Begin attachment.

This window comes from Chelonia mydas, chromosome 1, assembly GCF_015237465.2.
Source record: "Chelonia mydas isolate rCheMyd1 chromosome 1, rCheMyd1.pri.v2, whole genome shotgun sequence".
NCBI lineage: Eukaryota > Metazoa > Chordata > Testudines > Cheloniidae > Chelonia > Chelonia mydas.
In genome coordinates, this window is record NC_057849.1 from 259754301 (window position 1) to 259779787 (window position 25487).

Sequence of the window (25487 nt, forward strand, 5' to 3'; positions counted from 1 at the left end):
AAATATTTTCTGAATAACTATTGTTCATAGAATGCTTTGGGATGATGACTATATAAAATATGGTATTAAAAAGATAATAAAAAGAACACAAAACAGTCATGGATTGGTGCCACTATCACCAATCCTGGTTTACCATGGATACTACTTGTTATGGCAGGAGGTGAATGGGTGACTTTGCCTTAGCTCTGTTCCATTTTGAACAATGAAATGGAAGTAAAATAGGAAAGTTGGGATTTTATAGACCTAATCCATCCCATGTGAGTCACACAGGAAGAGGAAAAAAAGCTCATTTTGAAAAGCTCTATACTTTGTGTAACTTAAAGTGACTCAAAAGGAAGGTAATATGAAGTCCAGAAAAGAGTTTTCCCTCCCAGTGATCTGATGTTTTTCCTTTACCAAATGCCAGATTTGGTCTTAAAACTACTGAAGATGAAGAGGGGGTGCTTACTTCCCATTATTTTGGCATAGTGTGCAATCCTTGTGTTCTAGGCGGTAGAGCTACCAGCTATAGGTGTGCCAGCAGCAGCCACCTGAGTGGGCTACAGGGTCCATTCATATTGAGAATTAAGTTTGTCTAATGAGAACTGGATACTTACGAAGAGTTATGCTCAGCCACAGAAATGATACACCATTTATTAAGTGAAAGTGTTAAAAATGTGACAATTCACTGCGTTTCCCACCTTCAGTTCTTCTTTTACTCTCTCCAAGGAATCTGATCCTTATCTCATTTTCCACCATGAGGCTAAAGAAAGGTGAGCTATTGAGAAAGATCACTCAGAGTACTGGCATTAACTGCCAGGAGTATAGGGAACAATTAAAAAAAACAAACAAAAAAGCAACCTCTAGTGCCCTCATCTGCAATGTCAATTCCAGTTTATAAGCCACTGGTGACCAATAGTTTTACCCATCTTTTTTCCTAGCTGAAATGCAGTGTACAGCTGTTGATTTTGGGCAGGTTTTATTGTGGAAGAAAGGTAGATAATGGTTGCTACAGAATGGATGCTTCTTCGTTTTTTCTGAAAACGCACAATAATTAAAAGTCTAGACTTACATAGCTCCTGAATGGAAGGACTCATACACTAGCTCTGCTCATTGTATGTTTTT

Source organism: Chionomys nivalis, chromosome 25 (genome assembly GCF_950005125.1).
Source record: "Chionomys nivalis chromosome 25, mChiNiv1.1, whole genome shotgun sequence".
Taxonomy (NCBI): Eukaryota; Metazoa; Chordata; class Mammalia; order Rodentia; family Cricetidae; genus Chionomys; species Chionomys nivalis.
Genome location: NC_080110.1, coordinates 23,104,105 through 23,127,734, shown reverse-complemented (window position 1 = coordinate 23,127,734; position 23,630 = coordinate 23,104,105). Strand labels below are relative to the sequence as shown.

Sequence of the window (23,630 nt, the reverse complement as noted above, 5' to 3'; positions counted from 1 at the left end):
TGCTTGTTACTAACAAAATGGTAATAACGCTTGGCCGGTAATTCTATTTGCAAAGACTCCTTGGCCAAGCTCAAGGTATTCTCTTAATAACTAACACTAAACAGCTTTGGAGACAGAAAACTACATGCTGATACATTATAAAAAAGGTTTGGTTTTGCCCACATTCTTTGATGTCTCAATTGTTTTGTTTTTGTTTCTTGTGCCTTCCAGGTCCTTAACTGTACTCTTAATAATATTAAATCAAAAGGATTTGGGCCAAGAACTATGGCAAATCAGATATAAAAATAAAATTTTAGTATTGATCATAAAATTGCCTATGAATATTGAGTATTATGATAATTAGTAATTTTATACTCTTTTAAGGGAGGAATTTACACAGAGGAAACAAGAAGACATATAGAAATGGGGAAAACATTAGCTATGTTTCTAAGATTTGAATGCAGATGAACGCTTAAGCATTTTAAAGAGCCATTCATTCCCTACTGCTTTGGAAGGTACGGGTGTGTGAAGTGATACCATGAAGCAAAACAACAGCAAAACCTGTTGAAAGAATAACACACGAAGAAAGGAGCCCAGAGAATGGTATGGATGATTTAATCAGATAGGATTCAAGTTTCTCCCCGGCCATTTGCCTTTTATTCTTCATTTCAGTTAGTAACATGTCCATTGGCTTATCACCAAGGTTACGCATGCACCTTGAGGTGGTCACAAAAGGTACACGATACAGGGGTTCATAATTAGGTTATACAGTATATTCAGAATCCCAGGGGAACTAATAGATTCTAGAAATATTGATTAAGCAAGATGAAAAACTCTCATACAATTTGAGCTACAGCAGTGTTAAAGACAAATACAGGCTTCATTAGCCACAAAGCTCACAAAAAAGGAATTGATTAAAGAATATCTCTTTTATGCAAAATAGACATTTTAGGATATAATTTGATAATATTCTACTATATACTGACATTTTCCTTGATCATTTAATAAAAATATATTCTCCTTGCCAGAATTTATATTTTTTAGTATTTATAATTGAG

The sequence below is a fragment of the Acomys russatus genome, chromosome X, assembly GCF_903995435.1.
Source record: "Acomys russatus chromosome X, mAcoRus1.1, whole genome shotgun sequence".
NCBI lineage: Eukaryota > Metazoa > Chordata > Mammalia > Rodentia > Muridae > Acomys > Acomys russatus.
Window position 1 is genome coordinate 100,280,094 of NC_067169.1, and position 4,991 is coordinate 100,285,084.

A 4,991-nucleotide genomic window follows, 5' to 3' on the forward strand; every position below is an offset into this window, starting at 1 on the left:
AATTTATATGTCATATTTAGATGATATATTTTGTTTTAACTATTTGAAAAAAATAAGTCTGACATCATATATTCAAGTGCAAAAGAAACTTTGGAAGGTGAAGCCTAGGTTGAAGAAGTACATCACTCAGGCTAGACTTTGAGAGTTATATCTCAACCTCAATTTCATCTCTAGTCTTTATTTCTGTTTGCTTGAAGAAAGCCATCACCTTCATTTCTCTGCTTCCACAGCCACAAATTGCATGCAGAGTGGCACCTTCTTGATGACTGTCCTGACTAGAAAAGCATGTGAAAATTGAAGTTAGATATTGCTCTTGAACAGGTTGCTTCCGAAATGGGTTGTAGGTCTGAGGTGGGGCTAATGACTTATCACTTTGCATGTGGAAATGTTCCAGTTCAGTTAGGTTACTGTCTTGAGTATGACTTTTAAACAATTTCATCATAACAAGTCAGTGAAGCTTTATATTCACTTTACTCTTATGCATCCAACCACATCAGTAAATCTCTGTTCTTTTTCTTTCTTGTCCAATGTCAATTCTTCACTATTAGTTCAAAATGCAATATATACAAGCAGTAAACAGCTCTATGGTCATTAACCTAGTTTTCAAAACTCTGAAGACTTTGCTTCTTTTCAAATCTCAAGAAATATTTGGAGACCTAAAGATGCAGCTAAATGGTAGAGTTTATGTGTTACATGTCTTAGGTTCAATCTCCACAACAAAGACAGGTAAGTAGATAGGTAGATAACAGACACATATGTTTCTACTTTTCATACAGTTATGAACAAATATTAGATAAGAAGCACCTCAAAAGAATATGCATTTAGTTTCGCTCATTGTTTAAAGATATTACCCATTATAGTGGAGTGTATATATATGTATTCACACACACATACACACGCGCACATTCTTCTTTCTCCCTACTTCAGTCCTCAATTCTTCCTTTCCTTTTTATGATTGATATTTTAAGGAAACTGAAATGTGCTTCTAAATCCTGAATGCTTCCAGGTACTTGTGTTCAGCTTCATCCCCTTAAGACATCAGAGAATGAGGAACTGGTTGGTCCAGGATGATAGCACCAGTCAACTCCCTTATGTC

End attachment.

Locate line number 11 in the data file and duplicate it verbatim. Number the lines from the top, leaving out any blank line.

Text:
Sequence of the window (23,630 nt, the reverse complement as noted above, 5' to 3'; positions counted from 1 at the left end):